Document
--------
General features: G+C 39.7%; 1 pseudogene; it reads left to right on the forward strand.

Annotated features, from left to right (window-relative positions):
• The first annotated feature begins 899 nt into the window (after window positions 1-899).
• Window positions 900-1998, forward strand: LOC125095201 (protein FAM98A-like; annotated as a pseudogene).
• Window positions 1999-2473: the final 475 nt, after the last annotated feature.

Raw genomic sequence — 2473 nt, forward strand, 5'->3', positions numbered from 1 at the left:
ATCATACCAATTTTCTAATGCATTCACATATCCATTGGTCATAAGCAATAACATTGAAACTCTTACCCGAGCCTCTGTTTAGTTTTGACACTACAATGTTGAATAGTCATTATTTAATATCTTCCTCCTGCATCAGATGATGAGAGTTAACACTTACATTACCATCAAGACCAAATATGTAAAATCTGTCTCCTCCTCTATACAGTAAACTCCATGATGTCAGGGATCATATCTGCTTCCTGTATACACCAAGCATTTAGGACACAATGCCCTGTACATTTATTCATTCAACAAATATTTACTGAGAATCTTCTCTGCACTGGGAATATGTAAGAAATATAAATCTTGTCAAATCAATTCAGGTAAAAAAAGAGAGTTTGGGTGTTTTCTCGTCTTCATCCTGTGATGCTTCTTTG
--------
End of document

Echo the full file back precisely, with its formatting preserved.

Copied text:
General features: G+C 39.7%; 1 pseudogene; it reads left to right on the forward strand.

Annotated features, from left to right (window-relative positions):
• The first annotated feature begins 899 nt into the window (after window positions 1-899).
• Window positions 900-1998, forward strand: LOC125095201 (protein FAM98A-like; annotated as a pseudogene).
• Window positions 1999-2473: the final 475 nt, after the last annotated feature.

Raw genomic sequence — 2473 nt, forward strand, 5'->3', positions numbered from 1 at the left:
ATCATACCAATTTTCTAATGCATTCACATATCCATTGGTCATAAGCAATAACATTGAAACTCTTACCCGAGCCTCTGTTTAGTTTTGACACTACAATGTTGAATAGTCATTATTTAATATCTTCCTCCTGCATCAGATGATGAGAGTTAACACTTACATTACCATCAAGACCAAATATGTAAAATCTGTCTCCTCCTCTATACAGTAAACTCCATGATGTCAGGGATCATATCTGCTTCCTGTATACACCAAGCATTTAGGACACAATGCCCTGTACATTTATTCATTCAACAAATATTTACTGAGAATCTTCTCTGCACTGGGAATATGTAAGAAATATAAATCTTGTCAAATCAATTCAGGTAAAAAAAGAGAGTTTGGGTGTTTTCTCGTCTTCATCCTGTGATGCTTCTTTG